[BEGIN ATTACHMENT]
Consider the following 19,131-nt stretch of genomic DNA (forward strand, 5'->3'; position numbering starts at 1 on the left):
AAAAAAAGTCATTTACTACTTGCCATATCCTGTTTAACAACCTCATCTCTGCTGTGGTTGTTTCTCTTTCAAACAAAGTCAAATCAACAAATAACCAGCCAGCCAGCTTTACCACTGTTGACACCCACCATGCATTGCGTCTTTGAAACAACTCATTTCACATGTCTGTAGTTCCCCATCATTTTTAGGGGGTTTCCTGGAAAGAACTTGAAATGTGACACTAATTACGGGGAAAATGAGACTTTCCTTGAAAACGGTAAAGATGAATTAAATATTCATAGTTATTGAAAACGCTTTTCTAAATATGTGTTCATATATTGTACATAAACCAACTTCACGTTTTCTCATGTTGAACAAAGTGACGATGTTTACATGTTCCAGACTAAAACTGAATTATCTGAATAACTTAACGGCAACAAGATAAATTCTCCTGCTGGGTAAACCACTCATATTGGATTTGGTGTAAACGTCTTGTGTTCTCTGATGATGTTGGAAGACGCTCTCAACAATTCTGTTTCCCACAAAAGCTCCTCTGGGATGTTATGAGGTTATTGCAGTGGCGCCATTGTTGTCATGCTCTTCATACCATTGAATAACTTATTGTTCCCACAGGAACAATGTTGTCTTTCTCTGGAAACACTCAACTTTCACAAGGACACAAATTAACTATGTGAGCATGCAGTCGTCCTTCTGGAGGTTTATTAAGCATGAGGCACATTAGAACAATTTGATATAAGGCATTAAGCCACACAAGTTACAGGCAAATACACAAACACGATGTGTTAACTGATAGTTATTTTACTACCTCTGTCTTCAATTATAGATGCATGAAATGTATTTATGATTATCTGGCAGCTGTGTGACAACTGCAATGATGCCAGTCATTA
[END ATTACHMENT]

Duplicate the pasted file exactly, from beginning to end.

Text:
Consider the following 19,131-nt stretch of genomic DNA (forward strand, 5'->3'; position numbering starts at 1 on the left):
AAAAAAAGTCATTTACTACTTGCCATATCCTGTTTAACAACCTCATCTCTGCTGTGGTTGTTTCTCTTTCAAACAAAGTCAAATCAACAAATAACCAGCCAGCCAGCTTTACCACTGTTGACACCCACCATGCATTGCGTCTTTGAAACAACTCATTTCACATGTCTGTAGTTCCCCATCATTTTTAGGGGGTTTCCTGGAAAGAACTTGAAATGTGACACTAATTACGGGGAAAATGAGACTTTCCTTGAAAACGGTAAAGATGAATTAAATATTCATAGTTATTGAAAACGCTTTTCTAAATATGTGTTCATATATTGTACATAAACCAACTTCACGTTTTCTCATGTTGAACAAAGTGACGATGTTTACATGTTCCAGACTAAAACTGAATTATCTGAATAACTTAACGGCAACAAGATAAATTCTCCTGCTGGGTAAACCACTCATATTGGATTTGGTGTAAACGTCTTGTGTTCTCTGATGATGTTGGAAGACGCTCTCAACAATTCTGTTTCCCACAAAAGCTCCTCTGGGATGTTATGAGGTTATTGCAGTGGCGCCATTGTTGTCATGCTCTTCATACCATTGAATAACTTATTGTTCCCACAGGAACAATGTTGTCTTTCTCTGGAAACACTCAACTTTCACAAGGACACAAATTAACTATGTGAGCATGCAGTCGTCCTTCTGGAGGTTTATTAAGCATGAGGCACATTAGAACAATTTGATATAAGGCATTAAGCCACACAAGTTACAGGCAAATACACAAACACGATGTGTTAACTGATAGTTATTTTACTACCTCTGTCTTCAATTATAGATGCATGAAATGTATTTATGATTATCTGGCAGCTGTGTGACAACTGCAATGATGCCAGTCATTA